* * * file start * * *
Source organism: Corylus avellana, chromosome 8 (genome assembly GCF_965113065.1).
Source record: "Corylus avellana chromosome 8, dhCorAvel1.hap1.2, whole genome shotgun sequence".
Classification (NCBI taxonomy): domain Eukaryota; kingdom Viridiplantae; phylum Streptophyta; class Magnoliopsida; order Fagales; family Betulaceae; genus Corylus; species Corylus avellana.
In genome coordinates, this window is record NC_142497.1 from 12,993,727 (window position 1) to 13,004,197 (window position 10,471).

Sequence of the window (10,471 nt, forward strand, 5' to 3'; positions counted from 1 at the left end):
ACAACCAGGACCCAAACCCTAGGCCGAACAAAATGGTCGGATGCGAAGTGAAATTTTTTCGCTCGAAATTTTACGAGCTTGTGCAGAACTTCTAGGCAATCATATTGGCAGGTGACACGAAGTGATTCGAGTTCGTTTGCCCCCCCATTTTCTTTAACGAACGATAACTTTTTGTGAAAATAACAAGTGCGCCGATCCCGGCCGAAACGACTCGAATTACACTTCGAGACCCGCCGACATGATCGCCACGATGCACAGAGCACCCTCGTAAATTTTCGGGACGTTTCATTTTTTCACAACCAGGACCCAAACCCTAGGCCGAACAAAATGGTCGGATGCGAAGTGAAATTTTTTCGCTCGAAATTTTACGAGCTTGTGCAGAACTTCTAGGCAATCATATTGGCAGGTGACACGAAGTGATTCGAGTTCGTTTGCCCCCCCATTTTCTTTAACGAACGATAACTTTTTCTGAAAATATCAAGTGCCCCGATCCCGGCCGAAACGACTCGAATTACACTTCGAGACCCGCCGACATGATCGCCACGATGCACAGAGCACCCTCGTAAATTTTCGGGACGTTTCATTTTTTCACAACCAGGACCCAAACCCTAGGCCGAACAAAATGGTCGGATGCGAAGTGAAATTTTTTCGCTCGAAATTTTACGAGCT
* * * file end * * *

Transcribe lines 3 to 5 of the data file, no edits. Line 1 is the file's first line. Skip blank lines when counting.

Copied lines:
Classification (NCBI taxonomy): domain Eukaryota; kingdom Viridiplantae; phylum Streptophyta; class Magnoliopsida; order Fagales; family Betulaceae; genus Corylus; species Corylus avellana.
In genome coordinates, this window is record NC_142497.1 from 12,993,727 (window position 1) to 13,004,197 (window position 10,471).

Sequence of the window (10,471 nt, forward strand, 5' to 3'; positions counted from 1 at the left end):